Was this book effective?
If we’re honest here, I thought, at first I learnt something. However, I stopped reading this after one or two chapters. So, I forgot everything. Then I resumed reading again and found the book lacking (which my next book that I review isn’t).
I’m a bad listener. I know – a totally wrong profession to be in if I want to be a writer or potentially manager in my current job. This book opened my eyes up to a slightly different way of thinking. I have to admit I found myself trying to listen more to my wife. Trying to hear the problem before coming up with solutions. So, this book taught me one thing. But that’s where the good ends.
Eh, I don’t really like bad-mouthing books because I think all authors are fantastic for what they have accomplished and I’m blessed to be in a time where there is an abundance of books and knowledge around.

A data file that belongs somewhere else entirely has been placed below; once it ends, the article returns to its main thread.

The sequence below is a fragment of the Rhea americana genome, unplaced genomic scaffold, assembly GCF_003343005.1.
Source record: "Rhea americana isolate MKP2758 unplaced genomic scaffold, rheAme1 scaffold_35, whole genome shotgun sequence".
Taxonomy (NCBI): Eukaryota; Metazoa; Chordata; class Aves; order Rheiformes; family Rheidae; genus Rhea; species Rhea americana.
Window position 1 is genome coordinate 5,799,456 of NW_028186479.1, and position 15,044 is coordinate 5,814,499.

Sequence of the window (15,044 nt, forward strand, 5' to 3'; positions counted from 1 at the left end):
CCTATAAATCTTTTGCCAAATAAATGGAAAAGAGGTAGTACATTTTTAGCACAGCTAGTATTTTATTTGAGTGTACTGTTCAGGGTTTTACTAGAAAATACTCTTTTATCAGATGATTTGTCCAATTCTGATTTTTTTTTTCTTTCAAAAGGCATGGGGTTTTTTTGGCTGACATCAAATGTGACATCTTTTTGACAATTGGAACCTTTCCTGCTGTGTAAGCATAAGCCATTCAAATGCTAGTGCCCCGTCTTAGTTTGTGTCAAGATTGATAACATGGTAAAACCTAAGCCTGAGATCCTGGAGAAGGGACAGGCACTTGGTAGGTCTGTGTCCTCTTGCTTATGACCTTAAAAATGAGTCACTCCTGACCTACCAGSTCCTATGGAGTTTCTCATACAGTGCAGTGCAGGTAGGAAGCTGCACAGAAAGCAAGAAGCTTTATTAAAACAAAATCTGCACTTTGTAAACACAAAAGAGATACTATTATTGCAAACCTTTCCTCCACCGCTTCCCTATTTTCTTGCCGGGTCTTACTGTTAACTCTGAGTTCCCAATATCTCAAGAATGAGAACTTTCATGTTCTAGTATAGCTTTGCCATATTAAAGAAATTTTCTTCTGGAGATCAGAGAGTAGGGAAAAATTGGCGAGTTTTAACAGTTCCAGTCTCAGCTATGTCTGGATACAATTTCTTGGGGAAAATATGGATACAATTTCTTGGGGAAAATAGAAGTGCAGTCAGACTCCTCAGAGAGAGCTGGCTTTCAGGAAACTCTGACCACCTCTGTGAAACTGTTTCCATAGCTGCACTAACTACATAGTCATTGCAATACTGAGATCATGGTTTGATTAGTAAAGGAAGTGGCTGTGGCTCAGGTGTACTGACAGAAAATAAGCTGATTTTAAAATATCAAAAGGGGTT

However, Stephen Covey has a long-winded way of describing the habits. They’re also not described in a manner that felt like it connected with me. I felt that the book at times felt “spiritual” and maybe that’s why I have resistance to such ideas.
Don’t get me wrong; I did find several points useful. But a lot of what he talked about (I think) is bullshit. I know a lot of people will disagree with me and that’s okay. I’m not here to have a war or say the book is crap – I’m just saying that some of the ideas didn’t connect wth me.
If you have some self-doubt or just generally want to improve yourself and how you communicate with other people, the later habits in the book are quite useful. However, if you already believe in yourself and can apply yourself to what you want, the earlier habits in the book might not be so useful or connect with you. Therefore, I recommend this book with the caveats above. But, there are better books (I believe).
November 9, 2004
In The 7 Habits of Highly Effective People, author Stephen R. Covey presents a holistic, integrated, principle-centered approach for solving personal and professional problems. With penetrating insights and pointed anecdotes, Covey reveals a step-by-step pathway for living with fairness, integrity, service, and human dignity -- principles that give us the security to adapt to change and the wisdom and power to take advantage of the opportunities that change creates.